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Census data: Youth reflect area’s racial, ethnic shift

Bemiss Elementary second-graders Abe Tonasket, left, and Christopher Deburra read a humorous poem during class Monday. (Jesse Tinsley)
Bemiss Elementary second-graders Abe Tonasket, left, and Christopher Deburra read a humorous poem during class Monday. (Jesse Tinsley)

A peek inside any classroom at Bemiss Elementary School is evidence of Spokane’s growing diversity among youth.

Nearly 27 percent of the north-central school’s students are a member of a racial or ethnic minority, according to data from Spokane Public Schools. Five of the district’s 34 elementary schools now have more than 1 in 4 nonwhite students, and the district’s overall diversity has increased 11 percent since 2000.

The schools are a sample of a changing local population.

Youth are twice as diverse as the over-17 population in Spokane and Spokane County, according to 2010 data from the U.S. Census Bureau. Spokane’s youth are 21.5 percent nonwhite, while the adult population is 11 percent.

Experts say there are a few reasons for the growing diversity among young people: America’s doing a better job of counting people; interracial couples are becoming more accepted; the recession is drawing people to urban areas for work; and immigrants and people of color are having larger families.

“We are keeping better track of who’s out there,” said Annabel Kirschner, an emeritus professor in Washington State University’s Department of Community and Rural Sociology. “In the census, aside from the major racial categories, there also is a two-or-more-races category, so people in the past who might have considered themselves just white are checking the two-or-more.”

According to the census, the third-largest population in Spokane is “two or more races,” after White and Hispanic origin.

Terry MacMullan, an Eastern Washington University professor, said in addition to the newer race category, “People are becoming less concerned with race, especially among younger people, so there’s more interracial mixing and more children.”

A prime example of America’s acceptance, he added, is that Barack Obama was elected president.

MacMullan, who specializes in American philosophy, political philosophy and philosophy of race, said that in his personal experience, he’s seen more diversity in Spokane. “Since coming here nine years ago, Spokane has changed visibly.”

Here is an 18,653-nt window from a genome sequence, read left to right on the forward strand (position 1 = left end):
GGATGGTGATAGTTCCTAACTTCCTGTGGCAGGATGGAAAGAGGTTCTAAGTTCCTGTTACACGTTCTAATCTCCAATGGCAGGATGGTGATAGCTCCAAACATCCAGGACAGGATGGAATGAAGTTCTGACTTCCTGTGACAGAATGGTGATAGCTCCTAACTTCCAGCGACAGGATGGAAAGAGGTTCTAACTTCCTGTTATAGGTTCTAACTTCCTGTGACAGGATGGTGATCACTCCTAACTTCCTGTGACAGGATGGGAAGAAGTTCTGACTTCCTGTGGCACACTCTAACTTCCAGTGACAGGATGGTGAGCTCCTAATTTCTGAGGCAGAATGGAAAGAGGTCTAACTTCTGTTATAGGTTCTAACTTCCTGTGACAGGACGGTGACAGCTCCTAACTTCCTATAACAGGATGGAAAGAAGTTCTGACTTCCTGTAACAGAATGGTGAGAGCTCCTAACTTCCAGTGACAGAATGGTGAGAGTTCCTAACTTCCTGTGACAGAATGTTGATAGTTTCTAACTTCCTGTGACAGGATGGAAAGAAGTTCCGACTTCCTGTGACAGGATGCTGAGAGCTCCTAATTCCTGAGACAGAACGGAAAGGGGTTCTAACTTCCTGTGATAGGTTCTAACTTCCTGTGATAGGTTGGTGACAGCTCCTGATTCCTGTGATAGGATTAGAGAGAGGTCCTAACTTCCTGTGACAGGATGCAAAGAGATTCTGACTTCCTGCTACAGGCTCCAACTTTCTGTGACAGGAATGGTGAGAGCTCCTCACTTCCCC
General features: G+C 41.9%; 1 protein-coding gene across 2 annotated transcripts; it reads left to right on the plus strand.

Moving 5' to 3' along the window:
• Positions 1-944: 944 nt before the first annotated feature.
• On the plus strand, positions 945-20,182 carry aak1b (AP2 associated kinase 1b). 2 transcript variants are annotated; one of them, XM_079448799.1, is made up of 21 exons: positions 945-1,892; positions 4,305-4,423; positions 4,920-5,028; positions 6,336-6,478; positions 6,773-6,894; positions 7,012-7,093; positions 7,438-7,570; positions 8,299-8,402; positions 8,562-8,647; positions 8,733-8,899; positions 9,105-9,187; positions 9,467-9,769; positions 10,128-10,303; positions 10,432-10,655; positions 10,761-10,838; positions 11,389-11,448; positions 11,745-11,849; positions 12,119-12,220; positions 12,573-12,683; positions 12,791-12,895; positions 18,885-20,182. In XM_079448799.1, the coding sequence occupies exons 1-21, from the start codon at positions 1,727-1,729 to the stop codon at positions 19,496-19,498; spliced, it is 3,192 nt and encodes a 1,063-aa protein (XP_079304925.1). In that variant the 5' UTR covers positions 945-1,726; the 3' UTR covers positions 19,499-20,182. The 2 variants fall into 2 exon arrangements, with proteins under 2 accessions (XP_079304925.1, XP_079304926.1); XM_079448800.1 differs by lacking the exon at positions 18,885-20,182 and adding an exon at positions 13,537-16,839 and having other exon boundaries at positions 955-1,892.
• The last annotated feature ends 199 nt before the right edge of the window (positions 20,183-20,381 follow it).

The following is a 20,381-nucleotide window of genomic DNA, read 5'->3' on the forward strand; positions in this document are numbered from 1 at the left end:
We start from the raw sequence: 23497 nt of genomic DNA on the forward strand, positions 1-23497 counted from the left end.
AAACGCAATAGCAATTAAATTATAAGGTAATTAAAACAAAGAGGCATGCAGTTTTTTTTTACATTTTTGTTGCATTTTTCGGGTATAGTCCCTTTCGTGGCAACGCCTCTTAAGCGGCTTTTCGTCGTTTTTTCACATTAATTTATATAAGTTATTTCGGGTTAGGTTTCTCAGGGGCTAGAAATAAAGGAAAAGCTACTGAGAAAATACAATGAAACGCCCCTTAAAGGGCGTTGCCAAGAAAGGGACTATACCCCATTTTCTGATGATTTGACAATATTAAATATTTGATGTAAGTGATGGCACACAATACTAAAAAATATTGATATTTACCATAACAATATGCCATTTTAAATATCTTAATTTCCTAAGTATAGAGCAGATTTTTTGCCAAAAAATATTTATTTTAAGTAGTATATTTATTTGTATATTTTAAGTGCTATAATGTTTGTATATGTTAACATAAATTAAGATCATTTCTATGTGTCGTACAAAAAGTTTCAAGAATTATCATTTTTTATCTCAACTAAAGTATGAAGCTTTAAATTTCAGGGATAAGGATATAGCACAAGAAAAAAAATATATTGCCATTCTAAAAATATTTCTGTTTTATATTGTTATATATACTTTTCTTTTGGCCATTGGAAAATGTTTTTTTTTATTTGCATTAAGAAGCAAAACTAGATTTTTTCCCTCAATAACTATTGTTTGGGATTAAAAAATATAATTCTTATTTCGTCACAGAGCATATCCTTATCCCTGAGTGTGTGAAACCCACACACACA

A struggling economy has also increased the region’s diversity.

“It’s a pretty common phenomenon during an economic downturn,” said Mark Mattke, executive director of the Spokane-area Workforce Development Council. “People move from the rural areas” for jobs or housing, or both.

Spokane has the largest job base between Seattle and Minneapolis, one Spokane economist noted.

“We are a more immigrant society. … As much as people try to change that, more than anything else that is the cultural makeup of the U.S.,” MacMullan said. “We (the U.S.) are the place around the world that people want to come to.”

People who immigrate are typically young, Kirschner said. “And immigrants bring with them their children, and if they don’t bring their children they bring their childbearing abilities. The only countries that are growing are those experiencing immigration.”

With the increasing diversity among youth comes a concern about making sure students of various backgrounds succeed in school.

“If most of our growth is going to come from nonwhite population, it is critical that those groups get a good education in K-12. Because right now the dropout rate in schools is highest among ethnic groups,” Kirschner said. “Not only do they need to graduate, they need to go on to college.”

Spokane Public Schools officials say they are doing more to track progress among students and improve graduation rates.

Student learning assessments, for example, are done every six to eight weeks, “so we can see how each school is doing with their students of color – broken up by race, also divided by poverty and gender,” said Tammy Campbell, the district’s executive director of curriculum. If any one of those groups has low scores, “we figure out how to help them,” she said.

Said Kirschner, “A majority of our taxes come from those in the work force. In order for that to happen, we need to make sure the nonwhite population is just as well-educated as the white population.”



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